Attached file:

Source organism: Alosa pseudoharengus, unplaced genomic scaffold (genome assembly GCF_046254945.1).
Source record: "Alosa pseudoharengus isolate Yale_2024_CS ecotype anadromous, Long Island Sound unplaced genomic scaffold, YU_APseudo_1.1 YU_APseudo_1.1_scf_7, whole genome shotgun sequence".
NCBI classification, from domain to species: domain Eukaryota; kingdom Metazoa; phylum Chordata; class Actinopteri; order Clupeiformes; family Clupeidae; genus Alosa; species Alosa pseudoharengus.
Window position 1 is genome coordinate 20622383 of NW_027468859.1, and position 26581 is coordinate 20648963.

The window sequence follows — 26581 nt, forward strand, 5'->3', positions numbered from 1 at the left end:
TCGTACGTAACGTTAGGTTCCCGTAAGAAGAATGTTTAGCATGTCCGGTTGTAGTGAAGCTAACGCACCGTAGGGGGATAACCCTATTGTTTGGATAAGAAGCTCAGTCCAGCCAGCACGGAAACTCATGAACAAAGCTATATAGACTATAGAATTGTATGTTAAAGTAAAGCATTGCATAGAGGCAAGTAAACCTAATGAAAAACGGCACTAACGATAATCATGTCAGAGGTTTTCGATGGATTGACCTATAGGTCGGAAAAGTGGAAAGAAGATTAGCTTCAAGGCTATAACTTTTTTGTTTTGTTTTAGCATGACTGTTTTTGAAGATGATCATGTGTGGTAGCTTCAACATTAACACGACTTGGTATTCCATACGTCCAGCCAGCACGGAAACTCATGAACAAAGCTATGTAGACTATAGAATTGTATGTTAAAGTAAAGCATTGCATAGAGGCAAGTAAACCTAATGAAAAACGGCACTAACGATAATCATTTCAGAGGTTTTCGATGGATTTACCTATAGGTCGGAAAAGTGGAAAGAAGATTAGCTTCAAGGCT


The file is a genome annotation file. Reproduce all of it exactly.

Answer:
Source organism: Alosa pseudoharengus, unplaced genomic scaffold (genome assembly GCF_046254945.1).
Source record: "Alosa pseudoharengus isolate Yale_2024_CS ecotype anadromous, Long Island Sound unplaced genomic scaffold, YU_APseudo_1.1 YU_APseudo_1.1_scf_7, whole genome shotgun sequence".
NCBI classification, from domain to species: domain Eukaryota; kingdom Metazoa; phylum Chordata; class Actinopteri; order Clupeiformes; family Clupeidae; genus Alosa; species Alosa pseudoharengus.
Window position 1 is genome coordinate 20622383 of NW_027468859.1, and position 26581 is coordinate 20648963.

The window sequence follows — 26581 nt, forward strand, 5'->3', positions numbered from 1 at the left end:
TCGTACGTAACGTTAGGTTCCCGTAAGAAGAATGTTTAGCATGTCCGGTTGTAGTGAAGCTAACGCACCGTAGGGGGATAACCCTATTGTTTGGATAAGAAGCTCAGTCCAGCCAGCACGGAAACTCATGAACAAAGCTATATAGACTATAGAATTGTATGTTAAAGTAAAGCATTGCATAGAGGCAAGTAAACCTAATGAAAAACGGCACTAACGATAATCATGTCAGAGGTTTTCGATGGATTGACCTATAGGTCGGAAAAGTGGAAAGAAGATTAGCTTCAAGGCTATAACTTTTTTGTTTTGTTTTAGCATGACTGTTTTTGAAGATGATCATGTGTGGTAGCTTCAACATTAACACGACTTGGTATTCCATACGTCCAGCCAGCACGGAAACTCATGAACAAAGCTATGTAGACTATAGAATTGTATGTTAAAGTAAAGCATTGCATAGAGGCAAGTAAACCTAATGAAAAACGGCACTAACGATAATCATTTCAGAGGTTTTCGATGGATTTACCTATAGGTCGGAAAAGTGGAAAGAAGATTAGCTTCAAGGCT